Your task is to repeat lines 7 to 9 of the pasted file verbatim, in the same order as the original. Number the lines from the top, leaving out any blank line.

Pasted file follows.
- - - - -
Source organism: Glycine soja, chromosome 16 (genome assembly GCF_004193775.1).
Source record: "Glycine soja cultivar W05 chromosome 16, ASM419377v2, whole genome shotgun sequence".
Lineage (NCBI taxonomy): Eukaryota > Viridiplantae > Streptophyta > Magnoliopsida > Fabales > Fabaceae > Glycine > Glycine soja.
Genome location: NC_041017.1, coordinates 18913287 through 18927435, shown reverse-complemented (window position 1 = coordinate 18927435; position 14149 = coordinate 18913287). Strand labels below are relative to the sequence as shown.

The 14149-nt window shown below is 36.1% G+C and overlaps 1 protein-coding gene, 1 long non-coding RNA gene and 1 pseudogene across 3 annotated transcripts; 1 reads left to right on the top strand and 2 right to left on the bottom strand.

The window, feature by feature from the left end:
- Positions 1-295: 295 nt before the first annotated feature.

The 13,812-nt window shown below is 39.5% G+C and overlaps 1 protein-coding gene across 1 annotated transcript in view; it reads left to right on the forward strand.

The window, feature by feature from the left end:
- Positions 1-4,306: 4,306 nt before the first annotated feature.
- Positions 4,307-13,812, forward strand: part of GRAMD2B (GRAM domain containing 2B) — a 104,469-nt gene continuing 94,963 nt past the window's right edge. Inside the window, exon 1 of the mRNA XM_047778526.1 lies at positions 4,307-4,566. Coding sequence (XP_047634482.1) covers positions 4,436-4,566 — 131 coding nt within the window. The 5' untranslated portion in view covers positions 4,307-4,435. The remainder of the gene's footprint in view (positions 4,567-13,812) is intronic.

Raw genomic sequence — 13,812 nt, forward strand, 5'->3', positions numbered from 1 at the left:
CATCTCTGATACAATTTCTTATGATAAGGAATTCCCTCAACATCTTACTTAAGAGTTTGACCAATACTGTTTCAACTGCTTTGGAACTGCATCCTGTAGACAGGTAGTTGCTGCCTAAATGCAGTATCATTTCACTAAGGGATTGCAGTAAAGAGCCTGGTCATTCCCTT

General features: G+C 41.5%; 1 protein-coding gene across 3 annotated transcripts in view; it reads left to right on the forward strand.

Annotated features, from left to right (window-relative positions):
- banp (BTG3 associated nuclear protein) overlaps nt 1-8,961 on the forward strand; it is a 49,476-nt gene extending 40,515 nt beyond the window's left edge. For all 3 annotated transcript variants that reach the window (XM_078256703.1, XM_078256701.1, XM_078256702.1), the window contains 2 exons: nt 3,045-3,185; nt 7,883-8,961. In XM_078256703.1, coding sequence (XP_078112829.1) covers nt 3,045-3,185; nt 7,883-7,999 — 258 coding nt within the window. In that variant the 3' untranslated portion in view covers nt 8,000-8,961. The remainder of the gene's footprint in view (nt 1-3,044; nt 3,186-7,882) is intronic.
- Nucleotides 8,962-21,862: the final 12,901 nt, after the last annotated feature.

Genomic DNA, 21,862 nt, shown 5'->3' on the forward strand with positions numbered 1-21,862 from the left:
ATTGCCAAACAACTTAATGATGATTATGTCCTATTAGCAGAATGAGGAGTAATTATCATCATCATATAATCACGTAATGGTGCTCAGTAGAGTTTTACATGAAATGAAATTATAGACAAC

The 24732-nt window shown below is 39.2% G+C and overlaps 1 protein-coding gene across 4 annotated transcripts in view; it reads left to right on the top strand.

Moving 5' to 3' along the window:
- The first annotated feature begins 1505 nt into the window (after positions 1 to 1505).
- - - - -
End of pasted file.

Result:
- Positions 1-295: 295 nt before the first annotated feature.

The 13,812-nt window shown below is 39.5% G+C and overlaps 1 protein-coding gene across 1 annotated transcript in view; it reads left to right on the forward strand.

The window, feature by feature from the left end: